2. Consider the benefits of a special-purpose or special-needs trust. While similar in some ways (they both can be written in a way that will allow your child to receive government benefits for the disabled, like health care), they differ significantly in others. A special needs trust provides for extras that your child's disability benefits might not. A special purpose trust can provide your child with a more comfortable lifestyle, such as the kind he or she would have enjoyed had there been no issues involved preventing you from simply leaving him or her your assets.
  3. Recognize that by setting up a professionally managed trust that you are making things easier on other family members. For example, if your only other choice to manage a trust is your child's brother or sister, do you really want to put that burden on him or her? If your child with the illness suffers a relapse, he or she might lash out at the child with all the control over the finances.

Three financial tools for paying for long-term care

And what to do when paying isn’t possible

It is no wonder why people are worried about medical expenses later-in-life. The average cost of nursing home care in Ohio is approximately $76,000 annually and can be much more in some parts of the state. While less expensive, assisted living facilities and homemaker services are beyond the means of many families.

How to keep family money in the family

You worked pretty hard to build up a legacy for your kids and their kids to inherit and you're rightfully proud of what you've accomplished.

Unfortunately, it isn't easy to keep that money in the family and growing -- there's generally a "three generation" rule that says that your grandchildren are most likely to be right back at the starting point of trying to build wealth all over again.

A financial checklist for remarriage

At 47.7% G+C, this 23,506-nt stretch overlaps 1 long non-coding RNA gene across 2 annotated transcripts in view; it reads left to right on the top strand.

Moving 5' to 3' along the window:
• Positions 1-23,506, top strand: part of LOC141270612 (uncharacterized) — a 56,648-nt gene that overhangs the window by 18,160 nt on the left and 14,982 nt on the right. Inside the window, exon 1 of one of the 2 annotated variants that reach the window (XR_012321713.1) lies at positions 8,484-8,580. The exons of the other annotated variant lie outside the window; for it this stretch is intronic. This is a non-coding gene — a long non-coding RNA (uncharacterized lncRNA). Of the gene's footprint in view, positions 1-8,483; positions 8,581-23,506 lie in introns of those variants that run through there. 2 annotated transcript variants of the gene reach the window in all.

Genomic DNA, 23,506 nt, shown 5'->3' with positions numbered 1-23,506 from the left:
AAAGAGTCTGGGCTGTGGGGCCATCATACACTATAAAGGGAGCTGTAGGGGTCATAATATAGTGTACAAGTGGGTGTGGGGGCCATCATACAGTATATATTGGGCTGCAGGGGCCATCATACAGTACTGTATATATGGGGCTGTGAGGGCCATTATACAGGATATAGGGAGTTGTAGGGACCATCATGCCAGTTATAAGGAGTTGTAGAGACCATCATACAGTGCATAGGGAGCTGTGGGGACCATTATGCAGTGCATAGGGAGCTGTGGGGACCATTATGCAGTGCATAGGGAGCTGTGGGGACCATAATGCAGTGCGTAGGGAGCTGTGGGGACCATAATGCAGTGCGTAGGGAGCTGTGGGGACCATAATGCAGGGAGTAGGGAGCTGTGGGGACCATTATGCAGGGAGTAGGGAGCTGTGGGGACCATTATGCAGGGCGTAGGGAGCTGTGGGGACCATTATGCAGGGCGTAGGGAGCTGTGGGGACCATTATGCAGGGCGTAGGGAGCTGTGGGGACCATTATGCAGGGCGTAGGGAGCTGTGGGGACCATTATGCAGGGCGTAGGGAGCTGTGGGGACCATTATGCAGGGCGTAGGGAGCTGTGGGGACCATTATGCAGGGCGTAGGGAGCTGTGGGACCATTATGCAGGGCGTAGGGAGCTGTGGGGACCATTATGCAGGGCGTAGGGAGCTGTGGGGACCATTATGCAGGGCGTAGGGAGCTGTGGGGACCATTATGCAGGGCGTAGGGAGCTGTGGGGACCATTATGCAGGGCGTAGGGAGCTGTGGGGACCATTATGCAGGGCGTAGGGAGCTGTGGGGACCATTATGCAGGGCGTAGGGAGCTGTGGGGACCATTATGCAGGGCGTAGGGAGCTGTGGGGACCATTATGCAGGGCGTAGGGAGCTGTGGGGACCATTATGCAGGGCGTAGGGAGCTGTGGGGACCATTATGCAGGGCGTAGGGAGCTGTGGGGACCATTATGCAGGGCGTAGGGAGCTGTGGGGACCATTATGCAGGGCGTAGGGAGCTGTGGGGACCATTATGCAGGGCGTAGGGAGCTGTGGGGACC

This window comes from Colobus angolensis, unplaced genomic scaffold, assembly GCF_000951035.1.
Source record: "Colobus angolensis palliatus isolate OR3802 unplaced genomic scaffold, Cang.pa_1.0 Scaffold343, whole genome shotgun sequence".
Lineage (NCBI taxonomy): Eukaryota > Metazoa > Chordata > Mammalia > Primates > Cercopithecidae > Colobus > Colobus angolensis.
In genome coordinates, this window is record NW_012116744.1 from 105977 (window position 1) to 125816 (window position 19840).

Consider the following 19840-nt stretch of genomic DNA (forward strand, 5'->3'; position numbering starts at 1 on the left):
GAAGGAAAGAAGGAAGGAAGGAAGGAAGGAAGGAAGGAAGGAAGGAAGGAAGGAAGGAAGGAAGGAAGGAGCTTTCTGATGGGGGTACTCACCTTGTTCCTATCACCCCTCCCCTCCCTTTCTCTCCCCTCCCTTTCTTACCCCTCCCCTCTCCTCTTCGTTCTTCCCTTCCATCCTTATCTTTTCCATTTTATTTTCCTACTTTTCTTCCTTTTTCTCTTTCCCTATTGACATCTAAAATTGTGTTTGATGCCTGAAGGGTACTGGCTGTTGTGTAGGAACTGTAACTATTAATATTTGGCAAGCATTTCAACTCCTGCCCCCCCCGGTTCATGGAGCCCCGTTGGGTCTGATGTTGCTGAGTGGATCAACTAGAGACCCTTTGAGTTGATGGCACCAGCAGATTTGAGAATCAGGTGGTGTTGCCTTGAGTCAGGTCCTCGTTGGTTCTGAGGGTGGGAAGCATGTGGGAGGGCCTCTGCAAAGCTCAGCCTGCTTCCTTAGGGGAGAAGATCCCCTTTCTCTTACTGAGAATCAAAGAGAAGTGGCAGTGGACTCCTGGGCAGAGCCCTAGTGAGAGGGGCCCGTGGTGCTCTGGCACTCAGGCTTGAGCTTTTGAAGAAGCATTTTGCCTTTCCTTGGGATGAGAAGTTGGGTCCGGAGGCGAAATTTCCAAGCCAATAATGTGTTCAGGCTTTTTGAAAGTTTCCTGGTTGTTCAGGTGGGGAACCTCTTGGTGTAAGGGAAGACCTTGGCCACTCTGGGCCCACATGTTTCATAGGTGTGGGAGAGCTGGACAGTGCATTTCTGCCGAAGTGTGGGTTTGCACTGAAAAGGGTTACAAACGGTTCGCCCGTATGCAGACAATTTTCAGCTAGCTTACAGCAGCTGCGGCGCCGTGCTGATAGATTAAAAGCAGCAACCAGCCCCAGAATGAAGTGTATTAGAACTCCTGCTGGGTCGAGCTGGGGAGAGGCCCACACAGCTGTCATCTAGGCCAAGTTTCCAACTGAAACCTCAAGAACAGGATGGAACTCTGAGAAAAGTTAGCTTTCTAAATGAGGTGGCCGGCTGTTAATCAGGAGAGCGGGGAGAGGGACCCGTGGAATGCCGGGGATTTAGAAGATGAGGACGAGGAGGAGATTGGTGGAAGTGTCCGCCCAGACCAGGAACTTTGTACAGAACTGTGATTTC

Many people find love a second time. While you may be older and wiser than when you first got married, there are still easy financial mistakes to make. Below, you can find a financial checklist that can ensure you are entering into your second marriage financially prepared for every eventuality.

  • Get a prenuptial agreement. Many people are hesitant to bring up a prenuptial agreement, but it is an essential part of a second marriage, particularly if your second marriage is occurring at or near retirement. Whether you have a business to protect or want to avoid the length and expense of divorce a second time, a prenuptial agreement is a good idea.
  • Revisit your retirement plan. Marriage can affect pension payments, Social Security disability benefits and alimony. Before marriage, make sure you understand whether any of your income will be affected by marriage. You may also have to look at your divorce settlement to determine if there are any complications. For example, if you already agreed to give your Social Security survivor's benefits to your ex-spouse, your new spouse may have to split it in the event you predecease your spouse.
  • Create a new estate planFrom protecting the inheritance for children from a previous marriage to changing the beneficiary of your life insurance, it is important to thoroughly review your estate plan. Everything from Medicaid planning to estate taxes can change from remarriage. If you have adult children, it helps to include them in the conversation to avoid creating any potential issues.